Black Bagdad: The Arabian Nights Adventures of a Marine Captain in Haiti is a book by John H. Craige about his time spent in the US Military in Haiti. It was written/published in the early 1930s.
It is interesting to me because of its overt connections to the Nights alongside Western depictions of race/culture/strangeness/other.
Text below from the book selling website - http://www.scuttlebuttsmallchow.com/bgdad1.html
"A.L. Burt Company, NY & Chicago, 1933. By arrangement with Minton Balch & Co., VG+/VG--. Second Impression (April 1933).
This was one of the first books to bring voodoo to the attention of the outer world. Jacket blurb (ca. 1933): "No one has seen Haiti more intimately than Capt Craige of the U.S. Marine Corps. For a number of years he was loaned to the Haitian Government and served as a white officer of the black troops of that republic. His first duty was in a wild & mountainous interior district nearly half as large as the State of New Jersey. Here the inhabitants shuffled on the sides of their feet. Some of them had peanut-heads and could not straighten their knee-joints.
Captain Craige learned their language, on which he is an authority. He went to their dances, attended their funerals, studied their weird, primitive religion,-- the voodoo. The natives called him Papa Blanc, White Father. Then he was called to take charge of the Police Force of Port au Prince, capital of Haiti. He found the city a black Bagdad full of happenings & tales as fantastic, exciting & beautiful as any Scheherazade related of the days of Haroun al Raschid. Voodoo rites, cannibalism, black magic, *wangas* were all part of his daily routine.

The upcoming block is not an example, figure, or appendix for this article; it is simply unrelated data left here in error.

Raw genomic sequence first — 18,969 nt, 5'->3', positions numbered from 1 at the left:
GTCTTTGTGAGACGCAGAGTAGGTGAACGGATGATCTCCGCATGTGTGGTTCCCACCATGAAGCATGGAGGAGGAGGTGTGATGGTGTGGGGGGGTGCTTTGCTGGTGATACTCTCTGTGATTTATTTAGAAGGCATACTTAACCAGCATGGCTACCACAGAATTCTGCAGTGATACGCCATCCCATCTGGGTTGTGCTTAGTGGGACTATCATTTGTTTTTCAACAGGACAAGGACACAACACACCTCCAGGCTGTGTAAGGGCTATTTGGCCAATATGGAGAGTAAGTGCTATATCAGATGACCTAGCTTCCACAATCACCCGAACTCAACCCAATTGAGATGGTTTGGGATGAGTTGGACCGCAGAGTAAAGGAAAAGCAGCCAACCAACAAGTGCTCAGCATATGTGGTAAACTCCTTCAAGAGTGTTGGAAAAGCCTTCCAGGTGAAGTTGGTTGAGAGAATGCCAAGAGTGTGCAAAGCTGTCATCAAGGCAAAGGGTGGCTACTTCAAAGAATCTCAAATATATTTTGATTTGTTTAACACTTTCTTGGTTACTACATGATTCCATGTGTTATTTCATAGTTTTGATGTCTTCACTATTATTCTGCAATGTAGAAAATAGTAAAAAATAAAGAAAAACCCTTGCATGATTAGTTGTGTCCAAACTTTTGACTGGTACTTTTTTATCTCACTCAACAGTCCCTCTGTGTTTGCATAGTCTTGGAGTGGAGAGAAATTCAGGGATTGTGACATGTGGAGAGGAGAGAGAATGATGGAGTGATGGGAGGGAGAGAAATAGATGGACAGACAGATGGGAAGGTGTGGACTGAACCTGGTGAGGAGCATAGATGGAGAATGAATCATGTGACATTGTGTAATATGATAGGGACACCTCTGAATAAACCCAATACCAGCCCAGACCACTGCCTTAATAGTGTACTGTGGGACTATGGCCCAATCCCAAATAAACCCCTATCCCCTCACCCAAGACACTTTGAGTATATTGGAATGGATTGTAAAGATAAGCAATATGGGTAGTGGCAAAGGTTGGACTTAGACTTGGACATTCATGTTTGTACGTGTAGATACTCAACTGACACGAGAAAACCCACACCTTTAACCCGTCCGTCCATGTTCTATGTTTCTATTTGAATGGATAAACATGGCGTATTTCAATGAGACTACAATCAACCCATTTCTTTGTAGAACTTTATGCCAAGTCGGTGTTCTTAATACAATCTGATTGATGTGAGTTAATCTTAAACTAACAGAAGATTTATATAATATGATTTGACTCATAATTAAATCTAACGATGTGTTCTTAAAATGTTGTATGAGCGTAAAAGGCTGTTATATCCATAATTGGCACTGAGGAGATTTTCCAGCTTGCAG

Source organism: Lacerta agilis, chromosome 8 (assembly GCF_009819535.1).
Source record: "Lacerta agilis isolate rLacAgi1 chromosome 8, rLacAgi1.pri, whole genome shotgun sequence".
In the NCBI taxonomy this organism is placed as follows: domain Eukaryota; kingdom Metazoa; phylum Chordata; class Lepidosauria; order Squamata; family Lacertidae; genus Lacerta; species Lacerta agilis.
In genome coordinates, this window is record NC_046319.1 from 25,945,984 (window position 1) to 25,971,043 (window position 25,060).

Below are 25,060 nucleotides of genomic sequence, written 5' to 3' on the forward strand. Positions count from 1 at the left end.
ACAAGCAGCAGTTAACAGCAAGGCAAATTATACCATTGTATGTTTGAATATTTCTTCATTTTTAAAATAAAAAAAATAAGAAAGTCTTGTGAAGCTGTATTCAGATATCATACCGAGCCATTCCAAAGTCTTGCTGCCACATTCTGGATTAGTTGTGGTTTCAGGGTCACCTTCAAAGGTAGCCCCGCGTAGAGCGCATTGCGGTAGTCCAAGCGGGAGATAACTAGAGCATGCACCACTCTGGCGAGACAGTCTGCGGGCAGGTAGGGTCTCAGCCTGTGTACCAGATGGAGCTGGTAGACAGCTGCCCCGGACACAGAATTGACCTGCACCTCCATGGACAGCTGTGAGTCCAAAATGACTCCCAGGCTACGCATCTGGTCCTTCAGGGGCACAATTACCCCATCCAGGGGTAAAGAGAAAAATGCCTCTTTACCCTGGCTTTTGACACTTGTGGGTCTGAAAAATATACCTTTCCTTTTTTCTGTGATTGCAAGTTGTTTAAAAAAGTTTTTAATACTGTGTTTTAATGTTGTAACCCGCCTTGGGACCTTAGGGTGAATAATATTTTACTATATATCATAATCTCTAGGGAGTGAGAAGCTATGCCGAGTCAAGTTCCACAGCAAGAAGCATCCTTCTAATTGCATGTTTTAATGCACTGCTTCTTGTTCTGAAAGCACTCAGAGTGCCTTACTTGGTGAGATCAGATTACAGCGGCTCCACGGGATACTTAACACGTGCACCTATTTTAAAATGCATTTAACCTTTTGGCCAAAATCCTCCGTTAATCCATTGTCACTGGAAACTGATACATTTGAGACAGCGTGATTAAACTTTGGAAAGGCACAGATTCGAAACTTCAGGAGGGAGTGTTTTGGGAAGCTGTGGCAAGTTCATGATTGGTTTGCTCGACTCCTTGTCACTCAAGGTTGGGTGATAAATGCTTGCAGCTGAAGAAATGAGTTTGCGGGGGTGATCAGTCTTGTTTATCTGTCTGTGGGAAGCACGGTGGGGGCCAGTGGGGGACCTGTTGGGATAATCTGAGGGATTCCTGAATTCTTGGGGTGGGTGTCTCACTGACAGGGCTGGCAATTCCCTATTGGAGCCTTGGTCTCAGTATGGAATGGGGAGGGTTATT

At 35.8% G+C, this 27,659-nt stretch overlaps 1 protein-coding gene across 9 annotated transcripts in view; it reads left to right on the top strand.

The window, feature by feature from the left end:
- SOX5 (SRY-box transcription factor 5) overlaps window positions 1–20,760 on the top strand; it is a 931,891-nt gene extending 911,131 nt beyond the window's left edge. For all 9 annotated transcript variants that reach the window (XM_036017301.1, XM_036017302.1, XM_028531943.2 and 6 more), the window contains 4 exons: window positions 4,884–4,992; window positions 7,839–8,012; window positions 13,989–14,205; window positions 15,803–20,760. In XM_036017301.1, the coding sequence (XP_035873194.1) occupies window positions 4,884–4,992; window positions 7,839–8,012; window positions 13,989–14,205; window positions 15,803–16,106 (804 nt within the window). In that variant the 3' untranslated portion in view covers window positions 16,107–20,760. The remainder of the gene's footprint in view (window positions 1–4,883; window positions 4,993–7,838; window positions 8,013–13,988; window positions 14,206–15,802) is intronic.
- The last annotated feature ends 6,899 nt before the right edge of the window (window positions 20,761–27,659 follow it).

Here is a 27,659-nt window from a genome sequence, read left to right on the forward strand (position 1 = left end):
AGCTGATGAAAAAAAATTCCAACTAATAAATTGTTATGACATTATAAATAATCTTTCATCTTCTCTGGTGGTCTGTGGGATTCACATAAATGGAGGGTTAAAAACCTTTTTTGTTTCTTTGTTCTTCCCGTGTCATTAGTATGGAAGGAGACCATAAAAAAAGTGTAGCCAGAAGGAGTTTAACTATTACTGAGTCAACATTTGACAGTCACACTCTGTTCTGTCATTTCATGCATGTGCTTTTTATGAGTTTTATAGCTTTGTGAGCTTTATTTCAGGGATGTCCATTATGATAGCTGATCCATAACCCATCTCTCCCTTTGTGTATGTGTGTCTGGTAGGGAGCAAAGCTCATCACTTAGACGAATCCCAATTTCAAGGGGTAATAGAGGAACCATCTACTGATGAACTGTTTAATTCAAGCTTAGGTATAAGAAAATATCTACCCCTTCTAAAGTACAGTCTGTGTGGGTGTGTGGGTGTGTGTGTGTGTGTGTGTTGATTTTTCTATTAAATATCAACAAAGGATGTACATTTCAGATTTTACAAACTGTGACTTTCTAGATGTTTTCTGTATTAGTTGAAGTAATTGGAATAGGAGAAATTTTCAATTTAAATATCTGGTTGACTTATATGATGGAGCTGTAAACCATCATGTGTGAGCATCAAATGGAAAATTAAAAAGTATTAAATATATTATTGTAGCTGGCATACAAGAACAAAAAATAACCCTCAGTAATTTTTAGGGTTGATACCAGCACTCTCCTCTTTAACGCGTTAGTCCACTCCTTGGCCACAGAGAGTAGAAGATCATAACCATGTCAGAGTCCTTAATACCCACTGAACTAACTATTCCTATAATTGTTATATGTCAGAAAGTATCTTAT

He tells the story in distinguished prose that carries the reader breathless from the opening paragraph to the last sentence. That a Marine officer could write such a book is remarkable, but Captain Craige is a remarkable man. In his youth he studied divinity and is acquainted with the classical tongues as well as several of the languages of western Europe. His adult life as described in a "Profile" in the *New Yorker* sounds like the exploits of a modern D'Artagnan: he has been a professional gambler, a gold miner in Alaska, heavy-weight champion of France, a sailor, a newspaper man, to mention only a few of his non-military activities. He has served under the flags of Mexico, Guatemala, Nicaragua & Honduras, as well as the Stars & Stripes-- and he still carries a Mexican bullet around with him. At present Captain Craige is in charge of the publicity bureau of the Marine Corps."